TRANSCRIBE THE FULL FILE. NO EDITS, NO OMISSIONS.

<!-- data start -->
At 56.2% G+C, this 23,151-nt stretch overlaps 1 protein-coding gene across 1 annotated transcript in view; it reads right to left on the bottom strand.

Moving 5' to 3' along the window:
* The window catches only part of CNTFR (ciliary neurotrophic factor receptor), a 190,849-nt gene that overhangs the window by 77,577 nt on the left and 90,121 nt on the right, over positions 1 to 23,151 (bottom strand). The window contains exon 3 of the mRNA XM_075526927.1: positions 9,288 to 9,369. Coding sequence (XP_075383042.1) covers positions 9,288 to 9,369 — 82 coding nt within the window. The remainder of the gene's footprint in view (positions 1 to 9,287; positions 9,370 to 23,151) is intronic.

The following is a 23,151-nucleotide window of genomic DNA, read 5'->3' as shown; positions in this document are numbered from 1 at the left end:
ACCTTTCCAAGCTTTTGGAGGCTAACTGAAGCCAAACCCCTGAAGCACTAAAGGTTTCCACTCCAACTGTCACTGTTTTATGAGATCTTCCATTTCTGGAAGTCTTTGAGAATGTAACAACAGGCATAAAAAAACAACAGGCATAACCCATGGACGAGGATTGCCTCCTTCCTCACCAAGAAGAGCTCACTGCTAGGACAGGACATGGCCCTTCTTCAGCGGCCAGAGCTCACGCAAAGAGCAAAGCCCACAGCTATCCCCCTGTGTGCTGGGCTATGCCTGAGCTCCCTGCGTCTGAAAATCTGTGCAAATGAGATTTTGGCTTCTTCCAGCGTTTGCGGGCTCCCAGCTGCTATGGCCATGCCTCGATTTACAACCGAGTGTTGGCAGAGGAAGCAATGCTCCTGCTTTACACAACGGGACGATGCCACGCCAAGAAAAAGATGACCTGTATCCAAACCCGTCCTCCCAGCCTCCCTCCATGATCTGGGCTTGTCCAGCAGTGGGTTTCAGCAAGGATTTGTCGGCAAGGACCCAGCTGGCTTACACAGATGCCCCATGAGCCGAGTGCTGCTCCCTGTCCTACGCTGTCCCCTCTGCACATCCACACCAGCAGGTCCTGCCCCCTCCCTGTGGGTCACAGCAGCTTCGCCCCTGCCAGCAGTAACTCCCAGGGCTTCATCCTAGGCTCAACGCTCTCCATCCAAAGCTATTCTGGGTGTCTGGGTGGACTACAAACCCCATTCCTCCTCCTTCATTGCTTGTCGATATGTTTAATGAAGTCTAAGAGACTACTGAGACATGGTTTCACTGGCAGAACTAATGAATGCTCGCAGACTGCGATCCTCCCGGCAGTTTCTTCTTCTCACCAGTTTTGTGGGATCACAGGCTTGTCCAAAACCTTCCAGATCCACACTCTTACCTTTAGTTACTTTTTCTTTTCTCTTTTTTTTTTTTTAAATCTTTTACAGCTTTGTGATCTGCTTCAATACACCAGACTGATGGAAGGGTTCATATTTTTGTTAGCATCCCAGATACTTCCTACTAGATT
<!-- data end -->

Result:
At 56.2% G+C, this 23,151-nt stretch overlaps 1 protein-coding gene across 1 annotated transcript in view; it reads right to left on the bottom strand.

Moving 5' to 3' along the window:
* The window catches only part of CNTFR (ciliary neurotrophic factor receptor), a 190,849-nt gene that overhangs the window by 77,577 nt on the left and 90,121 nt on the right, over positions 1 to 23,151 (bottom strand). The window contains exon 3 of the mRNA XM_075526927.1: positions 9,288 to 9,369. Coding sequence (XP_075383042.1) covers positions 9,288 to 9,369 — 82 coding nt within the window. The remainder of the gene's footprint in view (positions 1 to 9,287; positions 9,370 to 23,151) is intronic.

The following is a 23,151-nucleotide window of genomic DNA, read 5'->3' as shown; positions in this document are numbered from 1 at the left end:
ACCTTTCCAAGCTTTTGGAGGCTAACTGAAGCCAAACCCCTGAAGCACTAAAGGTTTCCACTCCAACTGTCACTGTTTTATGAGATCTTCCATTTCTGGAAGTCTTTGAGAATGTAACAACAGGCATAAAAAAACAACAGGCATAACCCATGGACGAGGATTGCCTCCTTCCTCACCAAGAAGAGCTCACTGCTAGGACAGGACATGGCCCTTCTTCAGCGGCCAGAGCTCACGCAAAGAGCAAAGCCCACAGCTATCCCCCTGTGTGCTGGGCTATGCCTGAGCTCCCTGCGTCTGAAAATCTGTGCAAATGAGATTTTGGCTTCTTCCAGCGTTTGCGGGCTCCCAGCTGCTATGGCCATGCCTCGATTTACAACCGAGTGTTGGCAGAGGAAGCAATGCTCCTGCTTTACACAACGGGACGATGCCACGCCAAGAAAAAGATGACCTGTATCCAAACCCGTCCTCCCAGCCTCCCTCCATGATCTGGGCTTGTCCAGCAGTGGGTTTCAGCAAGGATTTGTCGGCAAGGACCCAGCTGGCTTACACAGATGCCCCATGAGCCGAGTGCTGCTCCCTGTCCTACGCTGTCCCCTCTGCACATCCACACCAGCAGGTCCTGCCCCCTCCCTGTGGGTCACAGCAGCTTCGCCCCTGCCAGCAGTAACTCCCAGGGCTTCATCCTAGGCTCAACGCTCTCCATCCAAAGCTATTCTGGGTGTCTGGGTGGACTACAAACCCCATTCCTCCTCCTTCATTGCTTGTCGATATGTTTAATGAAGTCTAAGAGACTACTGAGACATGGTTTCACTGGCAGAACTAATGAATGCTCGCAGACTGCGATCCTCCCGGCAGTTTCTTCTTCTCACCAGTTTTGTGGGATCACAGGCTTGTCCAAAACCTTCCAGATCCACACTCTTACCTTTAGTTACTTTTTCTTTTCTCTTTTTTTTTTTTTAAATCTTTTACAGCTTTGTGATCTGCTTCAATACACCAGACTGATGGAAGGGTTCATATTTTTGTTAGCATCCCAGATACTTCCTACTAGATT